Halve and pit the apricots. Slice each half into thin slices. Lay on top of your filled tart starting on the outside and working your way to the center in a concentric circle.

Bake at 350-degrees for 45 minutes until the frangipane is set and your crust is a nice toasty color.


Place 2 oz. apple jelly in small saucepan. Cook on low heat until the jelly is melted. Brush on to warm tart. Serve tart at room temperature.

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Unfinished Business

Last week I was surfing food sites.  My chef-friend Damon had recommended Michael Ruhlman’s page, which offers wisdom on all things food as well as some brilliant photography (ably supplied by his wife Donna). An accomplished author, Michael has rubbed shoulders with many culinary luminaries, including Thomas Keller and Anthony Bourdain. I’ve got his newest book, Ratio: The simple codes behind the craft of everyday cooking, on reserve at my local library.

This week’s post on Ruhlman.com invited comments on unfinished business.  The tie-in was Lee Kravitz’s new book by the same title, which was being offered as a giveaway. I felt inspired to dash off a few quick words (visit Ruhlman.com to see what I had to say). To make a long story short, yesterday, I received a note from the man himself  informing me that I had been selected.  I was delighted to be recognized!  Thank you Michael!

If you read my comment on Michael’s site, you will learn that I made the decision to retire early as my life’s priorities shifted after my father’s death. I had been working at an all-girl private school and felt I needed to save what was left of me to spend more time with my family and do what made me happy. Those around me applauded my “courageous decision” but in reality it was the easiest decision I ever made.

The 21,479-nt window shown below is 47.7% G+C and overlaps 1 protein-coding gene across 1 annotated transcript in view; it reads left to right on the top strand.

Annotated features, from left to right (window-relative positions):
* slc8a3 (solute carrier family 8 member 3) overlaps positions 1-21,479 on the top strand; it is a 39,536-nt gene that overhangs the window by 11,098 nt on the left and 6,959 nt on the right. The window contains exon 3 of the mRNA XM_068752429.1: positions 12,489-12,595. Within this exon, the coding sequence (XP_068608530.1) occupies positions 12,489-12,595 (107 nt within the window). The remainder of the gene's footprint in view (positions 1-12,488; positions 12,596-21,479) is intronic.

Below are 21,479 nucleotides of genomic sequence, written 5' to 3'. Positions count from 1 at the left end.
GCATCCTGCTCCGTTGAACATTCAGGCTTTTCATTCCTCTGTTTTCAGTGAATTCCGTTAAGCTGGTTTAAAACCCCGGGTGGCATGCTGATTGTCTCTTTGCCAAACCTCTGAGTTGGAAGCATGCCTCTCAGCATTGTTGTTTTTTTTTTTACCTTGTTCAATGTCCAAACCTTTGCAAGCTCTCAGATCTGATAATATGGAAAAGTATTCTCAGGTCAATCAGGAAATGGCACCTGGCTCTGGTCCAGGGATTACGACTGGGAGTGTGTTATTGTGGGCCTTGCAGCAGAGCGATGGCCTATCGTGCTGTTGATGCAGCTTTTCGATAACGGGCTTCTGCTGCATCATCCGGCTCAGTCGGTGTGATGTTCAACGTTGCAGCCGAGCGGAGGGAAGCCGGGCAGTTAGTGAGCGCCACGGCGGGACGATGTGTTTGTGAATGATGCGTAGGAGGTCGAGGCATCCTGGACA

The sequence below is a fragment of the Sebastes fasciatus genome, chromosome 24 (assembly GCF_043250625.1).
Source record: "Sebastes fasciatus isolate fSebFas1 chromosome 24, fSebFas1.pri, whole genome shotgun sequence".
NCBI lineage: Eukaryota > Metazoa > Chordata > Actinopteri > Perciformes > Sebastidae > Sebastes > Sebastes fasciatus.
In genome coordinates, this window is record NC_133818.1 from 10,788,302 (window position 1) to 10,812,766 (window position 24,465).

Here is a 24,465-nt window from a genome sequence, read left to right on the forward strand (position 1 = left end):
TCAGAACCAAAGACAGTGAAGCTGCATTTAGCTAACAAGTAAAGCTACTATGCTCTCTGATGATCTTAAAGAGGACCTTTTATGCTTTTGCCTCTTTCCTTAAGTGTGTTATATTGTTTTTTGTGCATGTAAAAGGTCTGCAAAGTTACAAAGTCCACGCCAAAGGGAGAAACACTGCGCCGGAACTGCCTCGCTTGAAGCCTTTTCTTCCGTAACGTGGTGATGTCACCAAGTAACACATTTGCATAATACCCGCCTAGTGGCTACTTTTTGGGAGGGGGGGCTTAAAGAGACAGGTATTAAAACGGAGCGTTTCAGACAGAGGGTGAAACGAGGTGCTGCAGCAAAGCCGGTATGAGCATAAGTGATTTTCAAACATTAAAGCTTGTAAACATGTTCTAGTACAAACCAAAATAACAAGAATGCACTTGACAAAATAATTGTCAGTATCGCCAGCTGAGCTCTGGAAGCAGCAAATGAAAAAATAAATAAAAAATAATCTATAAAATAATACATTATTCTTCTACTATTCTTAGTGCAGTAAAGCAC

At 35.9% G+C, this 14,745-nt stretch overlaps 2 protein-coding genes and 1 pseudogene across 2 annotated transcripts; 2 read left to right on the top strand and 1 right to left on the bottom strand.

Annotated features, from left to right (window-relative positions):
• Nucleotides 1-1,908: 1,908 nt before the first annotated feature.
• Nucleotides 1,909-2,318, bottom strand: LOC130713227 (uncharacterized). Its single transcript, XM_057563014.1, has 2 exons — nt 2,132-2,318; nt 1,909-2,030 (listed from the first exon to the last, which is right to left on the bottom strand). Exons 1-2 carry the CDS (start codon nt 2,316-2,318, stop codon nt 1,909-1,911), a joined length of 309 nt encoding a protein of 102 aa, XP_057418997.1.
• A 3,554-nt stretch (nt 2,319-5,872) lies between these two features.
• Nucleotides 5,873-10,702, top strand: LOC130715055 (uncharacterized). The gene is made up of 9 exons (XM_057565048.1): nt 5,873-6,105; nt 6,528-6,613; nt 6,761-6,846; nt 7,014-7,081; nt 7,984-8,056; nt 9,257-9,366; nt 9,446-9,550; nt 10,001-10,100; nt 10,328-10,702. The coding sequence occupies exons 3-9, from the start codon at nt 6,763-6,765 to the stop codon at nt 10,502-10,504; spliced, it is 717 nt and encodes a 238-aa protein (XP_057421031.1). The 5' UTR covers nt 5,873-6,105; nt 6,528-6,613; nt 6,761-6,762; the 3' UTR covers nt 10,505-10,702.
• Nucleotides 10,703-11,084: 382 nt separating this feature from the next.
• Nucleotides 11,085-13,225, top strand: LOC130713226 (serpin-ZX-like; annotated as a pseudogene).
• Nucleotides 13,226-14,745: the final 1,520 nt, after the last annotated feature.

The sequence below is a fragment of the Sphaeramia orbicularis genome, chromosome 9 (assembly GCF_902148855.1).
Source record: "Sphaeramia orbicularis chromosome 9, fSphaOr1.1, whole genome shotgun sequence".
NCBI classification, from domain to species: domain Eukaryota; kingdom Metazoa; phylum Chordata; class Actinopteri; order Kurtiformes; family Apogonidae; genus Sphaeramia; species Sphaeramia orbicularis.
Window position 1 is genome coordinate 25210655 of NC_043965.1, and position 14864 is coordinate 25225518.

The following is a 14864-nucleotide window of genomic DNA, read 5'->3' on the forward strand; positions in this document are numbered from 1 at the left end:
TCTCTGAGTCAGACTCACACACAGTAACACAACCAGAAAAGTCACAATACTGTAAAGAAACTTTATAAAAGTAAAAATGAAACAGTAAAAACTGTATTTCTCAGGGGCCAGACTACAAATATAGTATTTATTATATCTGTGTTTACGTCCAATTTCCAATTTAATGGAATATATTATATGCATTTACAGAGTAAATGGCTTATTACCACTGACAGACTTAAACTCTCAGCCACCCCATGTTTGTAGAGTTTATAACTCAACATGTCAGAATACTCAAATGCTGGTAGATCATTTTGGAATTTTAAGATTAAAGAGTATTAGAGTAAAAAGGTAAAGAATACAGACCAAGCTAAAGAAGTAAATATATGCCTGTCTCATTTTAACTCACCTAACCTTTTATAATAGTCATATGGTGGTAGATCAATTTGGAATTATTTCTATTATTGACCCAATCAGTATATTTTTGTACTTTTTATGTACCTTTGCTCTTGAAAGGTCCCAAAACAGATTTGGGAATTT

Not that it doesn’t have consequences. We are now a one income family and that takes a bit of getting used to. I can’t go to the specialty store and buy caviar on a whim.  But to say everyone is happy here at Casa de Plucky is an understatement.

So what are my plans?  My big kitchen goal is to master my great grandmother’s Polish faworkis. My mother is the only person left alive who has actually tasted them. My sister and I had tried but have not quite gotten them right (Mom says they are like munching on “sweet air”). I have to get them right before Mom passes away or part of my family’s culinary heritage is lost forever.

This summer,  I am working on a cookbook for a non-profit organization I belong to. It is about tea time and all that goes with it.  All the proceeds will benefit the organization and the museum properties it owns/supports. (More on that later.)